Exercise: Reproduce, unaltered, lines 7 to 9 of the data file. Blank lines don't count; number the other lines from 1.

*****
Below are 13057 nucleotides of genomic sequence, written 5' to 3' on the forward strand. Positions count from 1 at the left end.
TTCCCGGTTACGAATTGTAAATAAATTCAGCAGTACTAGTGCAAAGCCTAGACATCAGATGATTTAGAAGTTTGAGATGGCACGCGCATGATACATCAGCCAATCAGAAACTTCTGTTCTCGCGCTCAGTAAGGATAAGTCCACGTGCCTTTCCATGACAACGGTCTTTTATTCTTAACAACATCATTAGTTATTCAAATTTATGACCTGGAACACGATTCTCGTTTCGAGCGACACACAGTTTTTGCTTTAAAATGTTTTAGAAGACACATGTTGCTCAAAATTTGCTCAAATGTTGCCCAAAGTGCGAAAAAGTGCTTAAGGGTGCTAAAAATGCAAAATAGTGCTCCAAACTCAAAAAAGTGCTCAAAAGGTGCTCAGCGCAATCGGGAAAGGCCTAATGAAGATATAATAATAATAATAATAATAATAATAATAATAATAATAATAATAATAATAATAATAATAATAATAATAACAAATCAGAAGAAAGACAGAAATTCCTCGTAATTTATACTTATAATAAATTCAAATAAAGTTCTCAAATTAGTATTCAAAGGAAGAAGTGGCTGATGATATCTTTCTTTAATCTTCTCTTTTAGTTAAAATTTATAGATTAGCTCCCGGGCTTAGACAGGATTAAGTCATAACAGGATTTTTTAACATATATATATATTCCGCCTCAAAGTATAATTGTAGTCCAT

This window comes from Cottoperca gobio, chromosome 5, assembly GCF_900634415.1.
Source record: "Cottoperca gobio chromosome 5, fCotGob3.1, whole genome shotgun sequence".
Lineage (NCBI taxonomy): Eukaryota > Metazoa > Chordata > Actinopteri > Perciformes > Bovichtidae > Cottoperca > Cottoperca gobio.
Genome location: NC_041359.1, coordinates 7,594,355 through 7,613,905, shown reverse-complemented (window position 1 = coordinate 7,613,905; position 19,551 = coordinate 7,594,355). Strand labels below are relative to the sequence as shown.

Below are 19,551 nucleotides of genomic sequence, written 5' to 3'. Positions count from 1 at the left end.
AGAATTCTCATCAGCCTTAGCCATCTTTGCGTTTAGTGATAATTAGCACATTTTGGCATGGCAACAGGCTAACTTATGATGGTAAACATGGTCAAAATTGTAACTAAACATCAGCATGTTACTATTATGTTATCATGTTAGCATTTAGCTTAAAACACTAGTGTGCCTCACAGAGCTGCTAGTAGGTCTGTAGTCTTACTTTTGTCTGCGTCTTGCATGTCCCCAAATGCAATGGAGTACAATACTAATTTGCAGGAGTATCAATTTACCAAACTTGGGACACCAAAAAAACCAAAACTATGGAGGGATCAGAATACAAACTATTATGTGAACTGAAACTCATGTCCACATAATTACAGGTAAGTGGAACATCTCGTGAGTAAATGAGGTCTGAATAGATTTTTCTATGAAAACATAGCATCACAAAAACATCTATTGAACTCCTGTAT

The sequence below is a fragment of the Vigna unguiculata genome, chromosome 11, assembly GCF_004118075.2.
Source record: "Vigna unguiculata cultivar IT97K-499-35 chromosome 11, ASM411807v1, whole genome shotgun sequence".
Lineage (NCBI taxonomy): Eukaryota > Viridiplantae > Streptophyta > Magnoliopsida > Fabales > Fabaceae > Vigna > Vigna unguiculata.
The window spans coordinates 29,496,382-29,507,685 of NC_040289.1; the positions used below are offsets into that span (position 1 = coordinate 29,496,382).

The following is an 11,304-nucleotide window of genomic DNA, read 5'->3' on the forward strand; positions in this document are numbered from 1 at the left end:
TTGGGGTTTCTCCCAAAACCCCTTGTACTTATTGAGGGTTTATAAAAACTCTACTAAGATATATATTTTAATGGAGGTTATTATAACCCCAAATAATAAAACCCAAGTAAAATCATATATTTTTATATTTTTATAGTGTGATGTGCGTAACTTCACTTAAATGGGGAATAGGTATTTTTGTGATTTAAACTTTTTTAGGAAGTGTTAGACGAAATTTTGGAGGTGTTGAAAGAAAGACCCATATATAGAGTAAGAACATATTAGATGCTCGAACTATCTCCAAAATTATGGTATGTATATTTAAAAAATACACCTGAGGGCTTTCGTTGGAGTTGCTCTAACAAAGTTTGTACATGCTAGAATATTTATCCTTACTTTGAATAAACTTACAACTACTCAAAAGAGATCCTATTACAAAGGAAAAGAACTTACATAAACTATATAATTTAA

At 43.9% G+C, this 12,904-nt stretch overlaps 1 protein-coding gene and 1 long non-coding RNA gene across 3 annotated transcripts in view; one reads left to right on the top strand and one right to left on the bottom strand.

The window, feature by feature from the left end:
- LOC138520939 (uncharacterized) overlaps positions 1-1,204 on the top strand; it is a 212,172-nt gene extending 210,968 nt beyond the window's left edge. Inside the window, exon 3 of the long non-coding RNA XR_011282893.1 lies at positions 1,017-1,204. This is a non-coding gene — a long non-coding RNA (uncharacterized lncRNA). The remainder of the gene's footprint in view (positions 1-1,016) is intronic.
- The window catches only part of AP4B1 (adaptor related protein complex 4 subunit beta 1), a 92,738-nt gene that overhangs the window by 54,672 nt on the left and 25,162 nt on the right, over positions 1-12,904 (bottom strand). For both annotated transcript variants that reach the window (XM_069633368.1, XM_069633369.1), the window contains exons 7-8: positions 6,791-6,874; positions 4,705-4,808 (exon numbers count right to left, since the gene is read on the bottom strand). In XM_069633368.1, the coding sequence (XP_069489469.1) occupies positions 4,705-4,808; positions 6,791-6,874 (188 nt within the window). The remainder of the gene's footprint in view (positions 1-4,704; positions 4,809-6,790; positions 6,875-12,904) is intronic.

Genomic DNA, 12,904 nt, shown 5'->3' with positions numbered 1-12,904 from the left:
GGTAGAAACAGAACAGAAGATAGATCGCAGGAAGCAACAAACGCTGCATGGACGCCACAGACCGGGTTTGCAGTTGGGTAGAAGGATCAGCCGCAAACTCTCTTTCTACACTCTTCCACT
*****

Below are 19,551 nucleotides of genomic sequence, written 5' to 3'. Positions count from 1 at the left end.
AGAATTCTCATCAGCCTTAGCCATCTTTGCGTTTAGTGATAATTAGCACATTTTGGCATGGCAACAGGCTAACTTATGATGGTAAACATGGTCAAAATTGTAACTAAACATCAGCATGTTACTATTATGTTATCATGTTAGCATTTAGCTTAAAACACTAGTGTGCCTCACAGAGCTGCTAGTAGGTCTGTAGTCTTACTTTTGTCTGCGTCTTGCATGTCCCCAAATGCAATGGAGTACAATACTAATTTGCAGGAGTATCAATTTACCAAACTTGGGACACCAAAAAAACCAAAACTATGGAGGGATCAGAATACAAACTATTATGTGAACTGAAACTCATGTCCACATAATTACAGGTAAGTGGAACATCTCGTGAGTAAATGAGGTCTGAATAGATTTTTCTATGAAAACATAGCATCACAAAAACATCTATTGAACTCCTGTAT

The sequence below is a fragment of the Vigna unguiculata genome, chromosome 11, assembly GCF_004118075.2.